Leighton returns 3/3
Those same Flyers placed him on waivers Thursday, and shipped him to Glens Falls – as they did in both of the past two seasons – while another goaltending tandem held the fort in Philadelphia. This time, it is Bryzgalov and Brian Boucher, a journeyman who was acquired as an insurance policy, but then summoned to the NHL last month after Leighton suffered an upper-body injury.
But Leighton’s visit to Glens Falls was as much his idea as it was Philadelphia’s management’s.
The 31-year-old Leighton had started just one game since April 2012, thanks to the four-month lockout, Philadelphia’s use of Bryzgalov as a workhorse and the injury he suffered in practice. As he neared full health, he and Flyers general manager Paul Holmgren discussed Leighton’s future.
The goaltender needed reps, and not the kind he could get during a practice. The best way for a goalie to prepare for a game is to play one, to work himself back into a rhythm of facing shooters.
“He told me I definitely needed to play, and I agreed,” Leighton said. “I haven’t played for a while. I played one game against Tampa Bay and then I sat for two or three weeks and then I got hurt and have been out for two or three weeks. It’s something that I thought was the right thing to do.”
That begs the question, why not just assign Leighton to the Phantoms on a conditioning stint? Why place him on waivers, and run the risk that one of the other 29 NHL teams put in a claim?
That was discussed, Leighton said, but a conditioning assignment would have kept him on the Flyers’ 23-man roster. His salary also would have counted against the cap while in the AHL. By placing Leighton on waivers first, the Flyers do not have to worry about either of those issues.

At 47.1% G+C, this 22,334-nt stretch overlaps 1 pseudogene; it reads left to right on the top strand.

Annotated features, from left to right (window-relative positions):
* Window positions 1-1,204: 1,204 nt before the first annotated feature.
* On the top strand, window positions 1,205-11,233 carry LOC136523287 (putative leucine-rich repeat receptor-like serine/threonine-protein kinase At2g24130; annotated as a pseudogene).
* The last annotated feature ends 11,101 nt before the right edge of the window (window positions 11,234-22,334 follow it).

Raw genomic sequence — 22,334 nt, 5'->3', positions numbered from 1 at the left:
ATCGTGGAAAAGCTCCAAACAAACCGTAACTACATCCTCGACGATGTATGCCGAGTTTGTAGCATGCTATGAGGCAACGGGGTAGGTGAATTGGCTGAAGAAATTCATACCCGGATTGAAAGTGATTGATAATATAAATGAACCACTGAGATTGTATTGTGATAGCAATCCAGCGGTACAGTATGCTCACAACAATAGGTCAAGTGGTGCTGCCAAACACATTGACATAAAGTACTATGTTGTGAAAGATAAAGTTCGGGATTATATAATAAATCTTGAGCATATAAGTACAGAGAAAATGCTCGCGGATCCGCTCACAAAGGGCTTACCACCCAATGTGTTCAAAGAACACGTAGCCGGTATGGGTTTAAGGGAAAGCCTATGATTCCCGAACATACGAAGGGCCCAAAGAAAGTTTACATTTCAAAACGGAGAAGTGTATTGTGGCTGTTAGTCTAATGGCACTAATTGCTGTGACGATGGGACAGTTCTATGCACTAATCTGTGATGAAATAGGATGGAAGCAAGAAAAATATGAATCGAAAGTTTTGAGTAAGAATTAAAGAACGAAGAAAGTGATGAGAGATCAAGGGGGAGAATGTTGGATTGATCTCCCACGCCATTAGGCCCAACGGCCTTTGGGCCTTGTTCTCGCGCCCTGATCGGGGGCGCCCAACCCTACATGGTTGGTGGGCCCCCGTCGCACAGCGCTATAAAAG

“(Holmgren) was going to do a conditioning stint, but we had too many players on the roster and cap issues,” Leighton said. “He just said ‘We’re going to have to put you on waivers. Go down and play some games, and hopefully be back up.’ ”
Leighton made his AHL season debut Sunday as the Phantoms lost to Albany 3-2. He made 25 saves and played well, though the competitor in him was upset with two of the goals he allowed.
“The first goal, I was cheating over,” Leighton said. “There was a guy that was wide open, so I kind of turned my body a little bit. He shot it at me. Not happy about that one. The last one, the guy goes to take a one-timer and pretty much fans on it. That’s just one of those stupid things that happens in a game where if he shoots it, it probably hits Lilja or I make a save. Bad play.”
Because Leighton cleared waivers, there is no cap on how long his AHL stint might last. He is a future candidate for enshrinement in this league’s Hall of Fame. His 36 shutouts are a modern record and his 170 wins are the most among active players. The goalie has little left to prove in this league.
But unlike previous seasons, when the Flyers had Bryzgalov and Sergei Bobrovsky ahead of him on the depth chart, there is a legitimate chance that he might see some more NHL time this year.
“He hasn’t had a lot of work since he was injured … and really not a lot of quality practice time,” Phantoms coach Terry Murray said. “He’s had five, six shooters even in Philadelphia. We have to get more drills in place, obviously, for him now to start to get comfortable in game situations.”
That level of comfort will come in time. For now, Leighton is just happy to be healthy.
“It was good just to play a game,” Leighton said. “I’ve done a lot of practice and a lot of rehab in the last little while. It felt good to get back playing again.”